Bush adviser may set trend among powerful women
By Karen S. Peterson and Karen Thomas
|HUGHES: May become a role model for women|
You would think so from the talk generated by the departure of senior adviser Karen P. Hughes, 45, from President Bush's inner circle. Although she works in a town that celebrates power, Hughes announced last week that she is leaving Washington this summer to "take my family back home to Texas."
Hughes is only one woman choosing to change her lifestyle. She will continue to work for Bush from Texas, joining the legions of telecommuters. And she has the financial ability and backing of a supportive husband to help pull it off. Still, this one woman seems to have caught the imagination of trend-watchers.
Hughes' decision is representative of today's "watershed word: flexibility," says Diane Sollee, founder of the Coalition for Marriage, Family and Couples Education. "Women are seeing today that they can take turns doing things. They can start a career, take time off to have children and then return to a full-bodied career. You can have it all, just not all at the same time."
Cheryl Richardson, author of "Stand Up For Your Life" and a consultant who helps clients plan life changes, says many today are questioning whether they really do want it all "and are they willing to pay the price for it. In my experience, the answer is no."
Hughes is seen as a very strong woman, says Sylvia Hewlett, author of the much talked about "Creating a Life," which says many executive women accidentally let motherhood pass them by as they pursue careers. "If Karen Hughes can't handle keeping the balancing act together, who can? This is a big deal, and I admire her for coming clean."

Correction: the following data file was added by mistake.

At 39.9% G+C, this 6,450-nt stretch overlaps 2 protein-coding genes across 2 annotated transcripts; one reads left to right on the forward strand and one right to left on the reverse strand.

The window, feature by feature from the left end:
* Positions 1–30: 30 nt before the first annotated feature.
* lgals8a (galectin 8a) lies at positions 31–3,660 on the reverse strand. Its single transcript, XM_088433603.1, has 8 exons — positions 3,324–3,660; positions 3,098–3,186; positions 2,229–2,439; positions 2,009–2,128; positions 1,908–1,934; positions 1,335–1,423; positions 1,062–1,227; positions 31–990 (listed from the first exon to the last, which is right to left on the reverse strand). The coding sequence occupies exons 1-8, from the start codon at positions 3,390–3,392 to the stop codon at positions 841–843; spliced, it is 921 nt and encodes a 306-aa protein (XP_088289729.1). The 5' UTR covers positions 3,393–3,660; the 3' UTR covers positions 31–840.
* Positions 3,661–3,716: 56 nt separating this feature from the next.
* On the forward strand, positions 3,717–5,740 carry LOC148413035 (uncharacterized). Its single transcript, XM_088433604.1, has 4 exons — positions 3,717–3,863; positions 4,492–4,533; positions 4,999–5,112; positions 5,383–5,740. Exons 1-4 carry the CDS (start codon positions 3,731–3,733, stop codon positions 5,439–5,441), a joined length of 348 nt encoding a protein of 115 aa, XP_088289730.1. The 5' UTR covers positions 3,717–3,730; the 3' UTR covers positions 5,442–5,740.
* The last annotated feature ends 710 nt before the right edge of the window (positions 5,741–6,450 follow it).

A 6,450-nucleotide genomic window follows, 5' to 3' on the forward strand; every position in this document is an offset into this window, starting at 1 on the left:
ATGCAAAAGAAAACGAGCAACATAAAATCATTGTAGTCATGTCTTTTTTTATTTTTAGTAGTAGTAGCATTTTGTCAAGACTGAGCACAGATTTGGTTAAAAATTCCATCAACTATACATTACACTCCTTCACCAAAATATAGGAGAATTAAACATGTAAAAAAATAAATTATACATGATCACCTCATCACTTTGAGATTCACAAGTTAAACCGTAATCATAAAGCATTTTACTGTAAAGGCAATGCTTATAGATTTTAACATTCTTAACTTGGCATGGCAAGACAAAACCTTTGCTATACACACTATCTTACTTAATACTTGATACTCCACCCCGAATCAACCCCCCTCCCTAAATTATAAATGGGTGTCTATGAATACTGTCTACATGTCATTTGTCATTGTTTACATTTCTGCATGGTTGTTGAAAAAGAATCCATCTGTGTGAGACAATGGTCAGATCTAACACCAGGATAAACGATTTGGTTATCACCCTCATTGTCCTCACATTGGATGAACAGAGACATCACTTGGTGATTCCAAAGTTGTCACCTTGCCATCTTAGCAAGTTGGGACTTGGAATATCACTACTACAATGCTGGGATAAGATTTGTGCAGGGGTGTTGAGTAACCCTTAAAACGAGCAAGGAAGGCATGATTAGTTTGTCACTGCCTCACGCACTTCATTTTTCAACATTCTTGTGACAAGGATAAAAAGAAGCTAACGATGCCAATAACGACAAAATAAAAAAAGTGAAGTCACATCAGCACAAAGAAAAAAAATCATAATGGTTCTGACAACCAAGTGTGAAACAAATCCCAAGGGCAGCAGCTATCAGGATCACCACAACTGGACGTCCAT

Others say she stands out because she stands alone in the limelight. As Hughes leaves her prime real estate near the Oval Office, she "catches the public eye, because there are so few powerful role models for how to do it," says Laura Berman Fortgang, consultant and author of "Living Your Best Life." "Change is difficult. When we have more role models, we will see more women making the same choice."
Kim Gandy, president of the National Organization for Women, hopes that someday we won't see such shifts as events. "Women will have arrived when these kinds of decisions make the front pages as often for men as for women."
In part, some say, Hughes symbolizes the re-examination some have made since the terrorist events of Sept. 11. Sheila Wellington of CATALYST says her organization, which monitors family and business issues, finds a refocusing on family in its post-9/11 surveys. "Overwhelmingly, people are re-evaluating the things in their lives that matter, saying the most important thing is having a loving family. Both men and women plan to work fewer hours."
Experts say many powerful men also want to cut back, but a double standard comes into play. When Robert Reich left his post as labor secretary in the Clinton administration for family reasons, he was not seen as a hero, says Ellen Galinsky of the Families and Work Institute. While some cynics questioned a man's motives, Hughes is somehow seen as a symbol, Galinsky says.
Men want to retrench, too, Richardson says. "Most people are suffering in silence while working ridiculous hours and raising a family."
Nancy Evans, co-founder of iVillage network, identifies an upside. Both working and stay-at-home moms are talking respectfully about Hughes on message boards. Just five years ago the two factions were often at war. "The fact that women are less judgmental says they're more confident in their choices."